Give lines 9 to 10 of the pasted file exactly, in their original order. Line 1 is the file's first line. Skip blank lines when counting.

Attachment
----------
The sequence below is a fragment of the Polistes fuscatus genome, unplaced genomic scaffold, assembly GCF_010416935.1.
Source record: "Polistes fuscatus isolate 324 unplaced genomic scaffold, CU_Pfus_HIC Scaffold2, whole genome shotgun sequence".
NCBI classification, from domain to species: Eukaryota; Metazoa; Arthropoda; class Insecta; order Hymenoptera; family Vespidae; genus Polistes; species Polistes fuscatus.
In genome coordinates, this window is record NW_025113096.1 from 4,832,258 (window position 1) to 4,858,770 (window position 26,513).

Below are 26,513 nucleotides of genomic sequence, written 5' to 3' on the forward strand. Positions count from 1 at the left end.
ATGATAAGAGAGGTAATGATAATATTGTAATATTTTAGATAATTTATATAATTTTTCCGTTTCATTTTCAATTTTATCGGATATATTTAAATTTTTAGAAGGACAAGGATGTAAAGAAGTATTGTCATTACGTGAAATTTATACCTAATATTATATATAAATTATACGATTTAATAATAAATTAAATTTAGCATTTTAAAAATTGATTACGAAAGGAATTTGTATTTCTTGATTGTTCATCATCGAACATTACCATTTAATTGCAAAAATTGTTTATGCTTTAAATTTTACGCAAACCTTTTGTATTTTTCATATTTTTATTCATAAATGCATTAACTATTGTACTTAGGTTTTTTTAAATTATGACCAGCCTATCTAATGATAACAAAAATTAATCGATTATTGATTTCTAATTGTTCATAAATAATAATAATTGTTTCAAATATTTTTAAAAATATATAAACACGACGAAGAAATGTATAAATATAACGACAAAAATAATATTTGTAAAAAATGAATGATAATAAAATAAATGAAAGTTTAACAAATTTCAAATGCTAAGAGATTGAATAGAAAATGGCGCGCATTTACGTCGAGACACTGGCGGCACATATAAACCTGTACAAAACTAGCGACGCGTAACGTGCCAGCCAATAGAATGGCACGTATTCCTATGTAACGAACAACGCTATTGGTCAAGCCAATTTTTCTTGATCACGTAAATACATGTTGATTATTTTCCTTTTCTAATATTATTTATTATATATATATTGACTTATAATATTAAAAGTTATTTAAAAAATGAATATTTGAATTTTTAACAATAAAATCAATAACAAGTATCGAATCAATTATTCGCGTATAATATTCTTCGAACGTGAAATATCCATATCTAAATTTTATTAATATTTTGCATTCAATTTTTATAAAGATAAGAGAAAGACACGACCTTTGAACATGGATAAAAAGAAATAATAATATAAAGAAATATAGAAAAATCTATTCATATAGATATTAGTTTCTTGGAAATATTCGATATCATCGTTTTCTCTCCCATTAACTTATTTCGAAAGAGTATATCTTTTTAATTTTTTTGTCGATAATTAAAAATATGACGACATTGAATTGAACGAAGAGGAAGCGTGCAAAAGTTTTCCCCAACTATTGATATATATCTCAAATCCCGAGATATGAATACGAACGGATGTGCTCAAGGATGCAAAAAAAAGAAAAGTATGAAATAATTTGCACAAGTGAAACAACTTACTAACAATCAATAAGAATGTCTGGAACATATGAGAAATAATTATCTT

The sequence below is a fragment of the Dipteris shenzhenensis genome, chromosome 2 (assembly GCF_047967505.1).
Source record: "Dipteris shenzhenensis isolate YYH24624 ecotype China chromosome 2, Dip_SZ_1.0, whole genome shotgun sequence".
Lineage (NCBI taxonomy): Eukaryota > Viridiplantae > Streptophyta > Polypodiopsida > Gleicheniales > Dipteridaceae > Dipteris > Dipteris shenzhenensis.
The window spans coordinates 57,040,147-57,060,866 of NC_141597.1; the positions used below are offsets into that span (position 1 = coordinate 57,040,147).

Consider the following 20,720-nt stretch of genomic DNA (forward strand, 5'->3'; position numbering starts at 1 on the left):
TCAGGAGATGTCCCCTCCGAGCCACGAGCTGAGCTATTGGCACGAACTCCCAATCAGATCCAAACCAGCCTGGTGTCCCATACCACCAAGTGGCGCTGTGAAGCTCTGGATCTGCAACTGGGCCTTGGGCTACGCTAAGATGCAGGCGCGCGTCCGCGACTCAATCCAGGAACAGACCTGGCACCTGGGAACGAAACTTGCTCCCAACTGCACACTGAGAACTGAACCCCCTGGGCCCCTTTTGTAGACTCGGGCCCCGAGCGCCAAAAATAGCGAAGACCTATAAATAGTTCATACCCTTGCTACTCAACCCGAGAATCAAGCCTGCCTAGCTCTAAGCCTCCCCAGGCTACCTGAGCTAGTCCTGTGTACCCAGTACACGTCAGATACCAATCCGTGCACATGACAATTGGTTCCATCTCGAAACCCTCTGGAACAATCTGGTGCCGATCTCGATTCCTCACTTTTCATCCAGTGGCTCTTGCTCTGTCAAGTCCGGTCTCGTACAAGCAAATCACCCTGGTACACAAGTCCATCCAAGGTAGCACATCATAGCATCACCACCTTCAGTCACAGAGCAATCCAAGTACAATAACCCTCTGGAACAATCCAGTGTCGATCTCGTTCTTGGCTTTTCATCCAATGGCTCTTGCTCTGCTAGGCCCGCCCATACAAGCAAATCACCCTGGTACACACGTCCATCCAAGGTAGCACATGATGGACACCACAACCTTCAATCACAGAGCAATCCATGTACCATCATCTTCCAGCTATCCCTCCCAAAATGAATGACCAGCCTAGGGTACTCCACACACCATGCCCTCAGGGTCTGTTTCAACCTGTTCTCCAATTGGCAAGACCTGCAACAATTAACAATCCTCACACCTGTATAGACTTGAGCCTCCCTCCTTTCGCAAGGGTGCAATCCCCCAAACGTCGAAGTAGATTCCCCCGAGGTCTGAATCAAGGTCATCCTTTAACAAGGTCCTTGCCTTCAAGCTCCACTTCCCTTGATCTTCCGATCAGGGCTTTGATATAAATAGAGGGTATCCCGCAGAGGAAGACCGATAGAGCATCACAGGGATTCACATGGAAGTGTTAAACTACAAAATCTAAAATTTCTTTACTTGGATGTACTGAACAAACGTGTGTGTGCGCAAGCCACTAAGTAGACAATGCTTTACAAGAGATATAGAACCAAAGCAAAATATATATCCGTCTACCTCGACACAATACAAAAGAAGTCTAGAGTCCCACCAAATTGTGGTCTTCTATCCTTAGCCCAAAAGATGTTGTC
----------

Lineage (NCBI taxonomy): Eukaryota > Viridiplantae > Streptophyta > Polypodiopsida > Gleicheniales > Dipteridaceae > Dipteris > Dipteris shenzhenensis.
The window spans coordinates 57,040,147-57,060,866 of NC_141597.1; the positions used below are offsets into that span (position 1 = coordinate 57,040,147).